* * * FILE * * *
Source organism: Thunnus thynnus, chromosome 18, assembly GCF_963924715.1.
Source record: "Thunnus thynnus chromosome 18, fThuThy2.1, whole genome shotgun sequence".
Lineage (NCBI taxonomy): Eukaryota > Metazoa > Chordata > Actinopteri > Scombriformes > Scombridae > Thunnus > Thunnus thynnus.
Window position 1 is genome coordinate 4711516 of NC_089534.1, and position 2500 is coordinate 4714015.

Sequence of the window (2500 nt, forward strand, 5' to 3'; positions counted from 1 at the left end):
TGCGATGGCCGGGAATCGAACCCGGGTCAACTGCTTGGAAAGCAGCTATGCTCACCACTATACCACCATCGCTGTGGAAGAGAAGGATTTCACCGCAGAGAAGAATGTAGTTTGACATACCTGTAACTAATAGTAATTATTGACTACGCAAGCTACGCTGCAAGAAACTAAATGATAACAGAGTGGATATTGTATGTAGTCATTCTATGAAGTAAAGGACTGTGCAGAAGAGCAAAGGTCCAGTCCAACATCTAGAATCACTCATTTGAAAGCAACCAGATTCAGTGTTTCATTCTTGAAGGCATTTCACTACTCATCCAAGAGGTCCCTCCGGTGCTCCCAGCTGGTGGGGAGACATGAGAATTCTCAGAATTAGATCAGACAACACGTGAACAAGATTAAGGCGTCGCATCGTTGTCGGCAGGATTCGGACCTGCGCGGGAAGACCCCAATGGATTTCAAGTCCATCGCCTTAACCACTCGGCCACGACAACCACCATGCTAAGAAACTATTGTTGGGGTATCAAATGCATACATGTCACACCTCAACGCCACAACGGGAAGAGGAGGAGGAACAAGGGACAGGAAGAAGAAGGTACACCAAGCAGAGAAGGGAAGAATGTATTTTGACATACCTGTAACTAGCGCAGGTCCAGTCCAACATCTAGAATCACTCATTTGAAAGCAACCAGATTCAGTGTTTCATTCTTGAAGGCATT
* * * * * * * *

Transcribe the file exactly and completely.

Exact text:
Source organism: Thunnus thynnus, chromosome 18, assembly GCF_963924715.1.
Source record: "Thunnus thynnus chromosome 18, fThuThy2.1, whole genome shotgun sequence".
Lineage (NCBI taxonomy): Eukaryota > Metazoa > Chordata > Actinopteri > Scombriformes > Scombridae > Thunnus > Thunnus thynnus.
Window position 1 is genome coordinate 4711516 of NC_089534.1, and position 2500 is coordinate 4714015.

Sequence of the window (2500 nt, forward strand, 5' to 3'; positions counted from 1 at the left end):
TGCGATGGCCGGGAATCGAACCCGGGTCAACTGCTTGGAAAGCAGCTATGCTCACCACTATACCACCATCGCTGTGGAAGAGAAGGATTTCACCGCAGAGAAGAATGTAGTTTGACATACCTGTAACTAATAGTAATTATTGACTACGCAAGCTACGCTGCAAGAAACTAAATGATAACAGAGTGGATATTGTATGTAGTCATTCTATGAAGTAAAGGACTGTGCAGAAGAGCAAAGGTCCAGTCCAACATCTAGAATCACTCATTTGAAAGCAACCAGATTCAGTGTTTCATTCTTGAAGGCATTTCACTACTCATCCAAGAGGTCCCTCCGGTGCTCCCAGCTGGTGGGGAGACATGAGAATTCTCAGAATTAGATCAGACAACACGTGAACAAGATTAAGGCGTCGCATCGTTGTCGGCAGGATTCGGACCTGCGCGGGAAGACCCCAATGGATTTCAAGTCCATCGCCTTAACCACTCGGCCACGACAACCACCATGCTAAGAAACTATTGTTGGGGTATCAAATGCATACATGTCACACCTCAACGCCACAACGGGAAGAGGAGGAGGAACAAGGGACAGGAAGAAGAAGGTACACCAAGCAGAGAAGGGAAGAATGTATTTTGACATACCTGTAACTAGCGCAGGTCCAGTCCAACATCTAGAATCACTCATTTGAAAGCAACCAGATTCAGTGTTTCATTCTTGAAGGCATT